Natural Resources, School of


Date of this Version



Wildlife Society Bulletin 45:4 (December 2021), pp. 638–646.

doi: 10.1002/wsb.1241


Copyright © 2021 The Wildlife Society. Published by Wiley. Used by permission.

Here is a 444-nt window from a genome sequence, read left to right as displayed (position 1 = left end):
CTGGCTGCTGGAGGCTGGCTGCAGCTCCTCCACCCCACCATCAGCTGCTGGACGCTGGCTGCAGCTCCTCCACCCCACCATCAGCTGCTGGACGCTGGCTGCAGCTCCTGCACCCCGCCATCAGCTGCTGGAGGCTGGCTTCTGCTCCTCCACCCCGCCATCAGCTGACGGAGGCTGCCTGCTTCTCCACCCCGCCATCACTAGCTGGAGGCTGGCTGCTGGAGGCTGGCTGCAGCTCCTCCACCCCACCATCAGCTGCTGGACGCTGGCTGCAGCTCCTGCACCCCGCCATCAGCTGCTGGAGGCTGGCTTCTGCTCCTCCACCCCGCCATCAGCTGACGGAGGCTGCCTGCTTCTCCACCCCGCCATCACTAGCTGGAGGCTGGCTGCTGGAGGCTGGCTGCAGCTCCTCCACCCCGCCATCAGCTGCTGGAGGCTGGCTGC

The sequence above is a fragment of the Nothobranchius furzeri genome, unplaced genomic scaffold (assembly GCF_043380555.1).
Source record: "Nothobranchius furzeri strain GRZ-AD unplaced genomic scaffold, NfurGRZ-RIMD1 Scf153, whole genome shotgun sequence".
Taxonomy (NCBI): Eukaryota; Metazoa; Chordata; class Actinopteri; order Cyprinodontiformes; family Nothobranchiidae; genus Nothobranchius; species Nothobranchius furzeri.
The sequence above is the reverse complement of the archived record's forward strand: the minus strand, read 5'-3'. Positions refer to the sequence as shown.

Waterfowl hunting participation has been on the decline since the mid‐1980s. We used a web‐based survey to better understand waterfowl hunting constraints (i.e., factors that limit or prohibit participation and enjoyment in leisure activities) among hunters and anglers that hunted or did not hunt waterfowl in the central United States. Forty‐eight constraint items were condensed into 10 constraint factors: Rules and Regulations, Waterfowl Identification, Cost, Waterfowl Hunting Skills, Land Access and Permissions, Interference by Other Hunters, Travel, Social, Waterfowl Populations, and Views of Others. We observed significant effects of both state of residence and activity type (i.e., frequent waterfowl hunters, sporadic waterfowl hunters, dissociated waterfowl hunters, non‐waterfowl hunters, and anglers) but the effect sizes were mostly small. There were few meaningful differences between constraints based on state of residence, indicating that the perception of constraints was largely consistent among the states included in our study. However, Social, Waterfowl Identification, and Waterfowl Hunting Skills constraints had greater differences, particularly between frequent waterfowl hunters and non‐waterfowl hunters. Our assessment of waterfowl constraints did not indicate a single constraint that was inhibiting (or prohibiting) participation of waterfowl hunting among waterfowl hunters or non‐waterfowl hunters. However, there were numerous constraints that were slightly to moderately limiting across all activity groups similarly, which suggests that constraints may act collectively to create a perception of an insurmountable impediment to participation to the individual.